Many have said that the 21st century is the century for China and they may be right. The 20th century was the American century, the 19th century was the British century, it is time for a new giant and that giant is most likely going to be the country that has existed for 6,000 years and may exist for many more to come.

Mortgage Insurance-Always Read The Small Print

Mortgage Insurance Terms and Conditions

First Published: February 28, 2010

Borrowing to pay for a house is something that can raise the hairs on the back of anyone’s neck. With a likely 25+ years’ term on the loan, there is plenty of scope for anything to go wrong and for the mortgage to end up posing you some real problems. Yet people keep doing it because, short of having substantial savings or a large windfall, there is no other way for most of us to own our own home – even if it belongs at least partly to the bank for the first quarter of a century. At the point where the mortgage is paid off in full, that house is 100% yours – something which a lot of people consider one of their proudest moments.

The twenty five years (or more) between taking out the loan and paying it off, though, is undoubtedly a long time. In that time any number of things can happen, which is why most mortgages come with an insurance package on top of the other options. Insurance works the same on a mortgage as it does with most other personal insurance packages. If death, illness or unemployment leave you struggling to pay off the mortgage, the insurance is there for the purposes of paying off the loan (or meeting monthly payments for a period) and freeing you from the financial burden on top of an already undesirable situation. Depending on the nature of the insurance and the contents of the terms and conditions, you could find that the mortgage is a god-send. The key matter as far as this goes is liability.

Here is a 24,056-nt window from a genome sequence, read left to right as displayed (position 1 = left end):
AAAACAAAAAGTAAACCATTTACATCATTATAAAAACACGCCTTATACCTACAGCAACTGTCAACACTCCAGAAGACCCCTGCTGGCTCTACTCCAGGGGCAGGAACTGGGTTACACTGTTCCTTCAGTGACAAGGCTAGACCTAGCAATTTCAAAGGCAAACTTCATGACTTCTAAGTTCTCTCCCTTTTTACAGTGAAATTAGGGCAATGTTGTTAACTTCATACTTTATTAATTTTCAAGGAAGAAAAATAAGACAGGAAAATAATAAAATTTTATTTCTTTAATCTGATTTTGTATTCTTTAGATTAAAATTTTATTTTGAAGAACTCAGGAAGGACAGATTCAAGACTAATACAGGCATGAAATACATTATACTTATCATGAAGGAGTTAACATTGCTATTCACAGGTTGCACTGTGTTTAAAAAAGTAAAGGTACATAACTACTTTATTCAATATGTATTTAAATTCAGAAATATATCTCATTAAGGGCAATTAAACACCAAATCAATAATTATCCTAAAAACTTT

There are probably no insurance packages available in the world today that do not come with a list of terms and conditions that apply caveats to the insurance you are offered. If you claim on the insurance, it will pay out on the condition that none of the “small print” terms and conditions are violated. Your insurance package is likely to pay out if you can prove that you could not reasonably have foreseen the set of circumstances that necessitate the claim, and that it wasn’t your fault. In case of death, the insurance company may well ask for a medical report. Cases of suicide, or death from a long standing condition that the mortgage holder kept to themselves, can invalidate the insurance.

If health problems make it difficult or impossible for you to bring in enough money to meet the mortgage payments, it is possible that the insurance will come to your aid. Again, though, it is essential that you read the small print because if you suffered from this condition before you took out the insurance, the policy will not pay out in most cases.

Unemployment is another common reason for claiming on mortgage insurance, but this is perhaps the most laden with stipulations. Did you resign from your job? Insurance won’t cover you. Did you get fired for performance reasons? No cover there either. Were you sacked as a result of participation in industrial action? You’re not covered. The list of reasons for unemployment which actually do qualify is shorter than those which do not. If the insurance company judges you to be liable for the situation that has left you in this mess, they will not pay.